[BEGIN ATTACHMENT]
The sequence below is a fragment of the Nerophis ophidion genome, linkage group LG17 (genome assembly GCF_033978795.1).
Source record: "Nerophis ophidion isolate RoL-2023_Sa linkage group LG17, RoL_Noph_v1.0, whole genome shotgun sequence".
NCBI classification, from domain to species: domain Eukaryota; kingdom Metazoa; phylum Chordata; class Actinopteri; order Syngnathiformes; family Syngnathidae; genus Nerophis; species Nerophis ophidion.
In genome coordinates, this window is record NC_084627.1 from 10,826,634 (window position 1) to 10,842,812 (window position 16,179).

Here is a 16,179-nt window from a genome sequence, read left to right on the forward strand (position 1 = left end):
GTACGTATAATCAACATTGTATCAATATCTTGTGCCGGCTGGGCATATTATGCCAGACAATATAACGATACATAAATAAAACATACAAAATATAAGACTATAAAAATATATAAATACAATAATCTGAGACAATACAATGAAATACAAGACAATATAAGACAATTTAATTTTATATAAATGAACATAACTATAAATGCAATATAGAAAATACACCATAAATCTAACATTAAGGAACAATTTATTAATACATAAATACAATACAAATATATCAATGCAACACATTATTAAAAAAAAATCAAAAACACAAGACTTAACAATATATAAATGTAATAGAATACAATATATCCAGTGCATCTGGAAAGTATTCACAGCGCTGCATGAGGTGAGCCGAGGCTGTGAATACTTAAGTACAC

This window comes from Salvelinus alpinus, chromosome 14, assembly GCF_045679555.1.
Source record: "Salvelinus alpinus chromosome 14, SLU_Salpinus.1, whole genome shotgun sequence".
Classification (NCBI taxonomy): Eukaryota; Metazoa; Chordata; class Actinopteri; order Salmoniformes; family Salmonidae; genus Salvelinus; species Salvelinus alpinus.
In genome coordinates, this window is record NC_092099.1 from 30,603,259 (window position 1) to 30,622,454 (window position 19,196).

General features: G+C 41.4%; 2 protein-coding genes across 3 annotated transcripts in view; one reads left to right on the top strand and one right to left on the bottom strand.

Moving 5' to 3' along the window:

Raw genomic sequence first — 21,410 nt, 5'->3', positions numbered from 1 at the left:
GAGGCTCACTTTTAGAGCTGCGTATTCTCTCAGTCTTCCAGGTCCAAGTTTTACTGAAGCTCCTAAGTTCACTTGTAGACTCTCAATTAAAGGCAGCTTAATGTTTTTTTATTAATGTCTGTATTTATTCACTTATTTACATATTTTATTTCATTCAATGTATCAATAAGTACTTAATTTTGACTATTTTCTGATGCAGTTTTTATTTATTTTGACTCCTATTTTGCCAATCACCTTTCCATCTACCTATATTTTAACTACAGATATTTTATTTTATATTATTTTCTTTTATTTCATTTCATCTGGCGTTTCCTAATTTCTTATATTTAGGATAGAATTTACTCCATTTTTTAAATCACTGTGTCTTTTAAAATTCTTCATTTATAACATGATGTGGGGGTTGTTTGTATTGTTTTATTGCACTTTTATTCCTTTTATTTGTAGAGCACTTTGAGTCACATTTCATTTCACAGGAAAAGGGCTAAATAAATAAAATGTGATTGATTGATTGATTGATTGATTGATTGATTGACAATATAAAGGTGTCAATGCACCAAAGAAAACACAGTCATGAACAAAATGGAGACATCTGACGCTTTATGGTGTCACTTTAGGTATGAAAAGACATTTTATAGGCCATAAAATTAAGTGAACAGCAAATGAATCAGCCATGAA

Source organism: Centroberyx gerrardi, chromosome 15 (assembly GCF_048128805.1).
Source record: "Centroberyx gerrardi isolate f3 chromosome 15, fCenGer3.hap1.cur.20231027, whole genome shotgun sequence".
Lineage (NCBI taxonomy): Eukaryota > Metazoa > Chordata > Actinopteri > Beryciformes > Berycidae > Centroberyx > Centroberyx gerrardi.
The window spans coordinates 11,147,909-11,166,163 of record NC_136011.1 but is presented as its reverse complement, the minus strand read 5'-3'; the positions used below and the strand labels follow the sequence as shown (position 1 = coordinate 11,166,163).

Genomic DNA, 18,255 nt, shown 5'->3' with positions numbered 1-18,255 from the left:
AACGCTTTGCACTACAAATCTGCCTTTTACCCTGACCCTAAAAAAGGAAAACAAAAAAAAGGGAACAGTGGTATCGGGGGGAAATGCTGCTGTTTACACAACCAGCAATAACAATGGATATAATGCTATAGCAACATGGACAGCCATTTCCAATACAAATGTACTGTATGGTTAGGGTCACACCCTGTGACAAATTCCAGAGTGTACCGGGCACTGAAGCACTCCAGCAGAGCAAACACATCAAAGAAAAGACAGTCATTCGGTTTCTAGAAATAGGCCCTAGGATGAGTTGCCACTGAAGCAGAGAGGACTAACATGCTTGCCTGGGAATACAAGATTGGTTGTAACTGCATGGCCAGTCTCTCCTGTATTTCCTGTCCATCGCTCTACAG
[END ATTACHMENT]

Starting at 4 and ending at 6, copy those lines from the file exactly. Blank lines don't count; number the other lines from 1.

In genome coordinates, this window is record NC_084627.1 from 10,826,634 (window position 1) to 10,842,812 (window position 16,179).

Here is a 16,179-nt window from a genome sequence, read left to right on the forward strand (position 1 = left end):
GTACGTATAATCAACATTGTATCAATATCTTGTGCCGGCTGGGCATATTATGCCAGACAATATAACGATACATAAATAAAACATACAAAATATAAGACTATAAAAATATATAAATACAATAATCTGAGACAATACAATGAAATACAAGACAATATAAGACAATTTAATTTTATATAAATGAACATAACTATAAATGCAATATAGAAAATACACCATAAATCTAACATTAAGGAACAATTTATTAATACATAAATACAATACAAATATATCAATGCAACACATTATTAAAAAAAAATCAAAAACACAAGACTTAACAATATATAAATGTAATAGAATACAATATATCCAGTGCATCTGGAAAGTATTCACAGCGCTGCATGAGGTGAGCCGAGGCTGTGAATACTTAAGTACAC